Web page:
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The application of cone penetration test data to facies analysis of the Fraser River Delta, British Columbia

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dc.contributor.author Monahan, Patrick A.
dc.date.accessioned 2017-11-03T20:22:36Z
dc.date.available 2017-11-03T20:22:36Z
dc.date.copyright 1999 en_US
dc.date.issued 2017-11-03
dc.identifier.uri https://dspace.library.uvic.ca//handle/1828/8773
dc.description.abstract Cone penetration tests (CPTs) have been developed for engineering investigations of sands and finer sediments. CPTs produce high resolution, repeatable and continuous records to depths of several tens of metres, and resemble wireline logs used in the petroleum industry. It is the objective of this dissertation to demonstrate that they can be used for facies analysis in a similar manner, by using these data to develop a facies model for the modern Fraser River delta, British Columbia, Canada. CPT data provide reliable estimates of sediment type and gram size, so that bed thicknesses, sharp and gradational contacts, coarsening and fining upward sequences, bed continuity and dips can be readily identified. The facies model of the Fraser delta is based on a database of over 800 CPTs and 20 continuously cored boreholes. These data demonstrate that the topset is dominated by a nearly continuous sharp-based sand unit that is 8 to 30 m thick, fines upward and is interpreted to represent a complex of distributary channel deposits. The widespread distribution of this sand unit is the result of distributary channel migration in a tidal flat setting and avulsion or channel switching in the upper delta plain. The sand unit is gradationally overlain by a thinner sequence of interbedded sands and silts deposited in tidal flat, abandoned channel and floodplain environments. Deposits of the upper foreset (<60 m) dip up to 7° seaward and are dominated by silts, interbedded and interlaminated with sands. Several intergradational facies, ranging from dominantly silt to dominantly sand, occur and represent increasing proximity to active distributary mouths. These sediments are organized into metre-scale sandy and silty coarsening-upward sequences that are interpreted to represent annual deposits, and sharp-based sand units that represent sedimentary gravity flow deposits. Deeper foreset deposits are dominated by bioturbated silts. The distribution of facies on both the topset and the foreset has been controlled by the interaction of tidal and fluvial processes. CPT data played a key role in developing this facies model of the Fraser River delta. Most facies have distinct CPT signatures. For example, the topset sand unit and overlying deposits have a CPT signature comparable to the “bell-shaped” gamma ray log signature typical of channel deposits. In the foreset, the seaward dips, the coarsening upward sequences and the sharp-based sands are readily observable on CPT data. Although cores were essential to confirm the facies significance of these signatures, the large volume of CPT data permitted recognition of facies distributions and relationships “at a glance” throughout the delta, rather than at the relatively few site where continuous cores were available. Furthermore, CPTs can be acquired for a fraction of the cost of continuous cores, so that CPT data are potentially an invaluable tool for stratigraphic investigations of other modern sedimentary environments dominated by sands and finer sediments. en_US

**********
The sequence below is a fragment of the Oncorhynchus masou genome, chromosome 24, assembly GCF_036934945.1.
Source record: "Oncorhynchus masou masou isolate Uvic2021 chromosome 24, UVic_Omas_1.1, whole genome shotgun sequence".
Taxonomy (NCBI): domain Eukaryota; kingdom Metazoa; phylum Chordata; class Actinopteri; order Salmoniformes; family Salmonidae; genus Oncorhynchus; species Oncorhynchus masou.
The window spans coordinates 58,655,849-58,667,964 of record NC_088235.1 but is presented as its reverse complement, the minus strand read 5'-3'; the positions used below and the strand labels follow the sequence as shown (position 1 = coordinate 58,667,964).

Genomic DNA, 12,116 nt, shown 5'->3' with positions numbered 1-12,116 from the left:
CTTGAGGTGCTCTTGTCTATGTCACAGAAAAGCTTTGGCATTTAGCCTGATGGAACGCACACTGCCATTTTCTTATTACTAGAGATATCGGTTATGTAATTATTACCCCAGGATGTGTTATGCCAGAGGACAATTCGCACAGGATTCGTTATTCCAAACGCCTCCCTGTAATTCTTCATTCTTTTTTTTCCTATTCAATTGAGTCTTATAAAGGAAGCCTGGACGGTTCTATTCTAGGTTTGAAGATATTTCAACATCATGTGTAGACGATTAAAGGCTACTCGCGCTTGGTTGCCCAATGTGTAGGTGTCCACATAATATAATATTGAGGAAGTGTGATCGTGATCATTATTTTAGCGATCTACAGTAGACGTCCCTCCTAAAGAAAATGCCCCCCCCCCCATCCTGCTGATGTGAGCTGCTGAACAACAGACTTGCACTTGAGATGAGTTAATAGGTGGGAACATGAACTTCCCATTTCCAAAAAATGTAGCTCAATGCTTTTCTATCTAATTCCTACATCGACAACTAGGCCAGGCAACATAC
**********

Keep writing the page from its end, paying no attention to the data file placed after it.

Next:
dc.language English eng
dc.language.iso en en_US
dc.rights Available to the World Wide Web en_US
dc.subject Facies (Geology) en_US
dc.subject Sedimentation and deposition en_US
dc.title The application of cone penetration test data to facies analysis of the Fraser River Delta, British Columbia en_US
dc.type Thesis en_US
dc.contributor.supervisor Barrie, J. V.
dc.contributor.supervisor Barnes, Christopher R.
dc.degree.department School of Earth and Ocean Sciences en_US
dc.degree.level Doctor of Philosophy Ph.D. en_US
dc.description.scholarlevel Graduate en_US


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